Pubdate: Thu, 13 Jun 2002
Source: Las Vegas City Life (NV)
Copyright: 2002 Las Vegas City Life
Author: Jimmy Boegle
Bookmark: (Ballot Initiatives)
Bookmark: (Cannabis)
Bookmark: (Decrim/Legalization)
Cited: (Marijuana Policy Project)
Note: Photo caption: Nevada could become a pot smokers' haven on Jan. 1, 
2005 if a current initiative petition is successful. Mark your calendars!


Over the past few weeks, they've been seemingly everywhere - libraries, the 
DMV, meetings, etc. - with their petitions and pens. This small army of 
clipboard-holding minions, some paid and some volunteers, has one goal: The 
legalization of marijuana in Nevada.

Not just medical marijuana - that's already legal as the result of a 
constitutional amendment overwhelmingly approved by voters in 1998 and 
2000. This is the legalization of the use and possession of three ounces or 
less of marijuana by anybody 21 or older.

In other words, it could be 4:20 in Nevada 24/7 if this amendment gets 
enough signatures to make the ballot, and is then approved by voters this 
year and in 2004.

The folks behind this movement, a newly formed political action committee 
called Nevadans for Responsible Law Enforcement, are being tight-lipped 
about their efforts. Gail Tuzzolo, a paid political consultant heading up 
the PAC, said the group is too focused on getting enough signatures right 
now to talk to the media.

"We're sort of doing our news blackout," Tuzzolo said. "We're not talking 
to the press. We're working on getting all the signatures in."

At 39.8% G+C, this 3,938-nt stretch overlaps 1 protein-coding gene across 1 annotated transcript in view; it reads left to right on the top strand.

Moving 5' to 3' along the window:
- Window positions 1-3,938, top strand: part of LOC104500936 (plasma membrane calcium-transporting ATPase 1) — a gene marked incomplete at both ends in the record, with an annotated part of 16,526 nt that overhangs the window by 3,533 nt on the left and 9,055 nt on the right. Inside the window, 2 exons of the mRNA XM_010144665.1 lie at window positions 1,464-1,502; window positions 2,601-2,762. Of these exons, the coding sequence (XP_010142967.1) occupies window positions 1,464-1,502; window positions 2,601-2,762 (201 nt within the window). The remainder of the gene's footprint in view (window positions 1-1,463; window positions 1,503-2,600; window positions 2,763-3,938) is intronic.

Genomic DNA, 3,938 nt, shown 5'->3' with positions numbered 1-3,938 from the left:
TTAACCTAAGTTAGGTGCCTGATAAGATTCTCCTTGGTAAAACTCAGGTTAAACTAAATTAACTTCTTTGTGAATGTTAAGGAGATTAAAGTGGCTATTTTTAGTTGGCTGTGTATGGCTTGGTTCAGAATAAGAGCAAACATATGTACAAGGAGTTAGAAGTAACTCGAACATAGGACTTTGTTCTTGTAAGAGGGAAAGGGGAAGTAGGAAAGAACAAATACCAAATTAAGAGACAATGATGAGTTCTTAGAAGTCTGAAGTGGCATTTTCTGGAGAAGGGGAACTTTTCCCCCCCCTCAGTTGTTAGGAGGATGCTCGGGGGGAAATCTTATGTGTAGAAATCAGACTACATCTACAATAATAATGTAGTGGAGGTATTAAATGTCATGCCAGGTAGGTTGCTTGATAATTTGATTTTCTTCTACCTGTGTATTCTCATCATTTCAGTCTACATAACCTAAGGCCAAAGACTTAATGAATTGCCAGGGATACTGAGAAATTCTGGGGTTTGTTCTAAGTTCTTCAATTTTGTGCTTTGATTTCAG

Bruce Mirken, the director of communications of the Marijuana Policy 
Project (the Washington, D.C.-based group behind Nevadans for Responsible 
Law Enforcement), was equally unhelpful.

"We're in the process of getting signatures," he said. "We'll have a lot to 
say when it gets on the ballot. ... We're not seeking coverage right now, 
because we're seeking signatures."

In defense of these folks, they do have their hands full. By June 16, the 
group has to turn in at least 61,336 voters to the secretary of state - 
that's 10 percent of the total number of votes cast in the 2000 statewide 
election. Additionally, signatures representing 10 percent of the total of 
2000 votes from 13 of the state's 17 counties must be included. The group 
has been collecting signatures since May 9. That's a lot of John Hancocks 
in a short amount of time, and the group estimates they'll need about 
110,000 total signatures for enough of them to be valid.

But whether or not they want coverage right now, they're getting it. And 
before they finally stopped talking to us, both Tuzzolo and Mirken said 
they were close to the necessary pace to reach their goal.

So, what does this all mean? Let's break it down.

The initiative, if successful, would amend the Nevada Constitution to say 
the following:

- -- That the use or possession of three ounces or less of weed by anybody 21 
or older would not be a "cause for arrest, civil or criminal penalty, or 
seizure or forfeiture of assets." In other words, pot would be legal in the